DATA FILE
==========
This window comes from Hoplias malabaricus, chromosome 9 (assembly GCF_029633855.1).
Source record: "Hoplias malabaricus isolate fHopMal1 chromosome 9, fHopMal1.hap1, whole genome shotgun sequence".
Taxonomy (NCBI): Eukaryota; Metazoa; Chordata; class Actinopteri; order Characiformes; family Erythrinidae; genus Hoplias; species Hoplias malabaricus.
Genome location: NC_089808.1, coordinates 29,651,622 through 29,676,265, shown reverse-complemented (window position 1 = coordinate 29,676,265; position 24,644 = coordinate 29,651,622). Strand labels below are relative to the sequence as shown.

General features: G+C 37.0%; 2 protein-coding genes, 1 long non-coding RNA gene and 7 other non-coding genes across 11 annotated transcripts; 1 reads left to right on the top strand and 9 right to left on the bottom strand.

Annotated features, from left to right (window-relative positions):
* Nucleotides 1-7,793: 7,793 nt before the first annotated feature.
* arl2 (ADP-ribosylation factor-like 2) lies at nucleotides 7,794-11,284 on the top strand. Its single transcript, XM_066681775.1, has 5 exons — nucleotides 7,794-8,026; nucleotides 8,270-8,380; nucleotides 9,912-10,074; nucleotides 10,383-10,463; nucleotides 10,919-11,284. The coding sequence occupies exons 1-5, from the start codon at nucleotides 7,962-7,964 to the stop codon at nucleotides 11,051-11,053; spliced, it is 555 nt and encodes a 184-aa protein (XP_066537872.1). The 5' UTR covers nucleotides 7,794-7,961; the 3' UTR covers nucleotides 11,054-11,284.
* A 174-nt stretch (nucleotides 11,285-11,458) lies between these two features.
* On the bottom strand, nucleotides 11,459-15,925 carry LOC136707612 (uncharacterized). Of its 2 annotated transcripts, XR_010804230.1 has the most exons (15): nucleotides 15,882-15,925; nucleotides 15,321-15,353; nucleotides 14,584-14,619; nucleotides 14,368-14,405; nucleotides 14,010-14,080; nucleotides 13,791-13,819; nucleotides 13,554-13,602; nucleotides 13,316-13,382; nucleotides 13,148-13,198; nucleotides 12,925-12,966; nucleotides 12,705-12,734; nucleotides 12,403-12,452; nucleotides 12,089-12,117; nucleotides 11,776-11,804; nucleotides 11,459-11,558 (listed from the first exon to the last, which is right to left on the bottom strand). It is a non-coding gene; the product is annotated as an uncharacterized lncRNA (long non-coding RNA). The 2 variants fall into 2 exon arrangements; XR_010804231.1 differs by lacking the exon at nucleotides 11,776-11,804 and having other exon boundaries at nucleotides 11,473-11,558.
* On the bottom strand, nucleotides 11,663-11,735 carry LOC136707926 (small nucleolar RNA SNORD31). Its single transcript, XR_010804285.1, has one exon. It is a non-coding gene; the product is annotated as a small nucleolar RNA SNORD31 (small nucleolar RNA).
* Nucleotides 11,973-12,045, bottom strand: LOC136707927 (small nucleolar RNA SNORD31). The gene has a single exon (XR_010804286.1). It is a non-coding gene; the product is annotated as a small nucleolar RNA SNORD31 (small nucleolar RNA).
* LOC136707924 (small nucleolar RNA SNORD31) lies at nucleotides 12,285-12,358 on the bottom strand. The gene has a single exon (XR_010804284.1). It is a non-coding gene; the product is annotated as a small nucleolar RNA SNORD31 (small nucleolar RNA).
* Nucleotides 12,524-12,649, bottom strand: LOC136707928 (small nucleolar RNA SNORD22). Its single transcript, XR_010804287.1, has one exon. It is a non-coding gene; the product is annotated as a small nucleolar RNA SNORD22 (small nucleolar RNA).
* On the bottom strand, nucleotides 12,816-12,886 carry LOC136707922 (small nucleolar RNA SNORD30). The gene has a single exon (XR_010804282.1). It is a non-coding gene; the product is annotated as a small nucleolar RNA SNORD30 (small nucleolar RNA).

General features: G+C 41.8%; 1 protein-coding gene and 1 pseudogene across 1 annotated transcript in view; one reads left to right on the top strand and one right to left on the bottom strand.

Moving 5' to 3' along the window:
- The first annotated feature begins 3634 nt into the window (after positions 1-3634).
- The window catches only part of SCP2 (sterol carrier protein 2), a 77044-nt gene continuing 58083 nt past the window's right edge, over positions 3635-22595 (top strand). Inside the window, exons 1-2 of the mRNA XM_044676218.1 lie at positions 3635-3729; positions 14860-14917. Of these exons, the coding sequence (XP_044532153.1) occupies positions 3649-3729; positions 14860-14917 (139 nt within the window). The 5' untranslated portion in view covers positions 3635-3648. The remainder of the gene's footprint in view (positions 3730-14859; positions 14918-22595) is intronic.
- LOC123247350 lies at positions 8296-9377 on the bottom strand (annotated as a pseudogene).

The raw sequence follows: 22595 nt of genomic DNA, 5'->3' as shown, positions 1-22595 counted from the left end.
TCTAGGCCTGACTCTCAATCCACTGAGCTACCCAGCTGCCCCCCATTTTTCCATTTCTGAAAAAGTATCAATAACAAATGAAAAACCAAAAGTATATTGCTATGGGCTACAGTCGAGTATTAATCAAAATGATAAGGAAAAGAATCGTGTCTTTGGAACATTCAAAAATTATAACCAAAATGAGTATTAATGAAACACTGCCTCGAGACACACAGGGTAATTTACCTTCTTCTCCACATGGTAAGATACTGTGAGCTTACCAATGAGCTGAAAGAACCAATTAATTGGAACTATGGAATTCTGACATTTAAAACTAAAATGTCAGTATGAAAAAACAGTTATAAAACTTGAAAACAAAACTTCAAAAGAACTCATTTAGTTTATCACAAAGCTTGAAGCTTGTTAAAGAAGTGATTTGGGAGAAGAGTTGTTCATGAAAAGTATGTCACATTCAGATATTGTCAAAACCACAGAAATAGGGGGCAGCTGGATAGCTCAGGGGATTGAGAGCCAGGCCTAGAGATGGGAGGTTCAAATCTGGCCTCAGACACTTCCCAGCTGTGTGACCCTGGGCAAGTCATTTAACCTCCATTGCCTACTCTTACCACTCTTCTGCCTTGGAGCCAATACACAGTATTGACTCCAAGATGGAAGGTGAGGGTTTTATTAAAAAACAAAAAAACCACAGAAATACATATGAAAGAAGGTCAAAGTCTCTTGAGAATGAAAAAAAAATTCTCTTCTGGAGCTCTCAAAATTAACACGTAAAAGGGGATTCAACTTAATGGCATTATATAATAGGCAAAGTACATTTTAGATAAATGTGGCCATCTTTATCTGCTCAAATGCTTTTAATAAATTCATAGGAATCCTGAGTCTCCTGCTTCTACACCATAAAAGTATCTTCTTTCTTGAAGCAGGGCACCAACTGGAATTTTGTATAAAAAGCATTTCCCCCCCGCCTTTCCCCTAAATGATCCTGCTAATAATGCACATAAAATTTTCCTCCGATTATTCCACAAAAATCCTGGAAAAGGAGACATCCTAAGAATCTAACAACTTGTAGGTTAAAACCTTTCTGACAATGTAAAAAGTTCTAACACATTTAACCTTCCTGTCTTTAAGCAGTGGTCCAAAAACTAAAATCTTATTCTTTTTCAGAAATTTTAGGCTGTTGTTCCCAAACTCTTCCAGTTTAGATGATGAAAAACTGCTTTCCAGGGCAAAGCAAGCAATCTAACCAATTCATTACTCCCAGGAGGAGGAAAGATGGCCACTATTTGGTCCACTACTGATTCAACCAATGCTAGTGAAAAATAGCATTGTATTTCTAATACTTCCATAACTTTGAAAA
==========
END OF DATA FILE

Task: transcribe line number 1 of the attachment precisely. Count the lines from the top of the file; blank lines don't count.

This window comes from Hoplias malabaricus, chromosome 9 (assembly GCF_029633855.1).